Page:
The incorporation of phase change material (PCM) into building fabrics would significantly enhance thermal energy storage, thereby enabling energy savings and CO2 emission reductions. However, the integration method remains a major challenge with the detrimental effects on structural integrity, durability of building elements and performance. This paper proposes a way of integrating PCM into concrete building elements by utilizing additive manufacturing and construction automation technologies. Additive manufacturing of concrete allows the manufacture of non-rectilinear building elements that cannot be constructed using the traditional construction method, thanks to the three-dimensional (3D) concrete printing technology. The concrete elements were constructed as hollow-core using the 3D concrete printing method and PCM incorporated into the hollow-core for thermal energy storage enhancement. Subsequently, the paper assesses performance enhancement of PCM incorporated concrete elements using experimental simulated test rooms and numerical assessment on full-scale buildings. The results reveal that the hollow-core concrete enables a large amount of PCM incorporation of up to 9.88% by weight of concrete, with the increase of heat storage capacity by 7.02 kJ/kg. The simulated test rooms experiment reports that the PCM incorporated hollow-core panels reduced the peak indoor temperature of the test room by 3.86 ℃ while enhancing the thermal storage capacity by 181%. Moreover, the numerical study on buildings incorporated with the innovative PCM panels demonstrated significant energy savings of up to 48% for the Australian climatic conditions.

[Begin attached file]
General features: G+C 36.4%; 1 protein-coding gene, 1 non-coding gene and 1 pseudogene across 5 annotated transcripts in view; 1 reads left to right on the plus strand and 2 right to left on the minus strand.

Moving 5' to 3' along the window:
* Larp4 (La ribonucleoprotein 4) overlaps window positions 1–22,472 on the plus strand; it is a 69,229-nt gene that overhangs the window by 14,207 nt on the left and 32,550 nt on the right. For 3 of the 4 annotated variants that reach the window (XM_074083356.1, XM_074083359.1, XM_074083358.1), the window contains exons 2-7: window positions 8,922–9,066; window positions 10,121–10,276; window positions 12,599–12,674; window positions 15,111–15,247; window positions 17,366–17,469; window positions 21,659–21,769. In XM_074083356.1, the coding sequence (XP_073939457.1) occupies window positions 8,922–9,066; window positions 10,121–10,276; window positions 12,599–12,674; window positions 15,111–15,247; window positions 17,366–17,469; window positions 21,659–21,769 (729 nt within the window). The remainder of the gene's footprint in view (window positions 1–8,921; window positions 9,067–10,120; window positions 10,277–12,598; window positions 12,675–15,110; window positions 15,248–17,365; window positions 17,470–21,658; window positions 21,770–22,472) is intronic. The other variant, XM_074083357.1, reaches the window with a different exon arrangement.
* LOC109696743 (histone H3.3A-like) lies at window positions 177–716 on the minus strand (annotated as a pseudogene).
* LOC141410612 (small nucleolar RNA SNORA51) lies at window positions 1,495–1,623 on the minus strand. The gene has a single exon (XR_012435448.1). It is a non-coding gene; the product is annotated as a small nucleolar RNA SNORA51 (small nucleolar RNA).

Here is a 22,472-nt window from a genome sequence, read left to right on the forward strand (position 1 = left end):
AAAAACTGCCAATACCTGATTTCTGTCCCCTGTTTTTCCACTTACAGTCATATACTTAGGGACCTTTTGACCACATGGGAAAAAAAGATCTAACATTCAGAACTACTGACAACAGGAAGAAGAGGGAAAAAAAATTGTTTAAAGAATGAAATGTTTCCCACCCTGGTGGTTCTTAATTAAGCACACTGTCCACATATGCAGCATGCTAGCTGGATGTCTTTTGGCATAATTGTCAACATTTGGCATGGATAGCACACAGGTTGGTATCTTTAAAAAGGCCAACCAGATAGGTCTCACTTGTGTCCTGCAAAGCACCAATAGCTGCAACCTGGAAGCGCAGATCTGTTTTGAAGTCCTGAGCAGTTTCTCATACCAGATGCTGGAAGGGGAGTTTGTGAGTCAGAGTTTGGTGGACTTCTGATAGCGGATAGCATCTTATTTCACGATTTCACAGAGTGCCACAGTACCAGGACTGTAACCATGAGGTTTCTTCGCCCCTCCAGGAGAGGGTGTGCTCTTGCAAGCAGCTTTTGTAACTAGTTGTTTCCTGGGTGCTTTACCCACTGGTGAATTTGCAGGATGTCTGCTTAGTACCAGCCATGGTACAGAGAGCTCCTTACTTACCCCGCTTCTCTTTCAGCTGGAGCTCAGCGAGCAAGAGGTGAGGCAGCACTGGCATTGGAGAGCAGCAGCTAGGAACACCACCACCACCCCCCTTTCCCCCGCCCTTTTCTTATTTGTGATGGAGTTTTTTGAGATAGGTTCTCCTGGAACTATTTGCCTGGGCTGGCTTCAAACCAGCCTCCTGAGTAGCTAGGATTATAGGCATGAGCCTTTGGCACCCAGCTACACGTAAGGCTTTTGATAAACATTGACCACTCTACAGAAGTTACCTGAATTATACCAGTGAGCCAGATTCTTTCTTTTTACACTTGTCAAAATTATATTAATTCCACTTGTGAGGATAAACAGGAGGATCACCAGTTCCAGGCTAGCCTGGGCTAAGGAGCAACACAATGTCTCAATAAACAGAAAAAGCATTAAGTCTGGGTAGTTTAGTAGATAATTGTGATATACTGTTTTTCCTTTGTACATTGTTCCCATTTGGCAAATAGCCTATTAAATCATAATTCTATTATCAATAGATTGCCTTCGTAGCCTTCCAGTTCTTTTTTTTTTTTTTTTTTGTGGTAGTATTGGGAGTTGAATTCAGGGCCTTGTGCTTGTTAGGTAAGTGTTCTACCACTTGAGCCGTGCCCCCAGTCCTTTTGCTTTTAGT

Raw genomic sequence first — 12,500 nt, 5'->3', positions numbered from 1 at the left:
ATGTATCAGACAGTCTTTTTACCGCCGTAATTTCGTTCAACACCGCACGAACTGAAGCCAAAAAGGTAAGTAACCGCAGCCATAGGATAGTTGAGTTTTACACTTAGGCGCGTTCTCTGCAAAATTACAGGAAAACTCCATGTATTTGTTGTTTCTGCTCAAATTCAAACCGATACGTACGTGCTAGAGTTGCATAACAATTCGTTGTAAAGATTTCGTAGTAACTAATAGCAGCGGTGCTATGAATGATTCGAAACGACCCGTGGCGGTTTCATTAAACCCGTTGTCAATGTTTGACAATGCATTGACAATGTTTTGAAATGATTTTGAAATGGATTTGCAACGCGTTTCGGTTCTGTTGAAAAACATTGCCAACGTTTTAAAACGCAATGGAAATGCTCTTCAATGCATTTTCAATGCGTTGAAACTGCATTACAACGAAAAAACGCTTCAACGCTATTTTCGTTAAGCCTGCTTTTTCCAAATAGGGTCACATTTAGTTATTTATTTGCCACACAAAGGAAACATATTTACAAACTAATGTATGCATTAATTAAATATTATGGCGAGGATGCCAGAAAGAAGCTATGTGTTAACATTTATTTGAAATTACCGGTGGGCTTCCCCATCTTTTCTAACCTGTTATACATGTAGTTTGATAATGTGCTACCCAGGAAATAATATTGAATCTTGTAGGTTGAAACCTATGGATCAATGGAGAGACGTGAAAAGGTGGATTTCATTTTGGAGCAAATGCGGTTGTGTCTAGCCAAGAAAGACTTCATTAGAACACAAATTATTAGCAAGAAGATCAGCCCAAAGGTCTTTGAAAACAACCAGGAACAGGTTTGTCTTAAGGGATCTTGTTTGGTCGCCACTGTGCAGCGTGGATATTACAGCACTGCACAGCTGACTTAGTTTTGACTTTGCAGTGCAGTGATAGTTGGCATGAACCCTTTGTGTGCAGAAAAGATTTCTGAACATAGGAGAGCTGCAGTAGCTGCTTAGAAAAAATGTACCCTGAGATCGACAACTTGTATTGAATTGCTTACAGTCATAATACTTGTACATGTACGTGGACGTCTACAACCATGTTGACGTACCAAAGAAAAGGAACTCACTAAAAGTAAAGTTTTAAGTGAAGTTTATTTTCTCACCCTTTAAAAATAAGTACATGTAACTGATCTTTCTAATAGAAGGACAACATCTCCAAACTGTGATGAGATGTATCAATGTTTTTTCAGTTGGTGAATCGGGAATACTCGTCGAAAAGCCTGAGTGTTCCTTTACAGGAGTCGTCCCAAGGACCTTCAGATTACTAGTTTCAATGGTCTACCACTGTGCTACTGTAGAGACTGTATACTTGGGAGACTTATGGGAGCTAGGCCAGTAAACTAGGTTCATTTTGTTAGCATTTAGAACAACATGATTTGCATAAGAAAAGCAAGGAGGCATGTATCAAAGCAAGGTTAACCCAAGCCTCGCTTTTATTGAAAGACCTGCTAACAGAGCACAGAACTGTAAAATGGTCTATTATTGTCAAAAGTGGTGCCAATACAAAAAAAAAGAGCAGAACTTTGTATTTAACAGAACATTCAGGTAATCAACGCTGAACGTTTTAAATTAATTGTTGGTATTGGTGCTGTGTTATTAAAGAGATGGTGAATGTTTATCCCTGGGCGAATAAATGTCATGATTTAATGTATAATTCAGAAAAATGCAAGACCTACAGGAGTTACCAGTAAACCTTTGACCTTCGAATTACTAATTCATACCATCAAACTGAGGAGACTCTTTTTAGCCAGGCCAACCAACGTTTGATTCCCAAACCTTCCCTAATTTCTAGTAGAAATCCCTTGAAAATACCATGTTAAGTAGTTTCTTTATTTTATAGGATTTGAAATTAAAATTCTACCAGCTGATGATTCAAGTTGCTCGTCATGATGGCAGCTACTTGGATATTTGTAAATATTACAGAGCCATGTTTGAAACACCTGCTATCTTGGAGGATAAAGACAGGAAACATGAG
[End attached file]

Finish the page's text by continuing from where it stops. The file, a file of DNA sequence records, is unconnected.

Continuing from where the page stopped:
Keywords Thermal energy storage, phase change materials, additive manufacturing, energy savings, buildings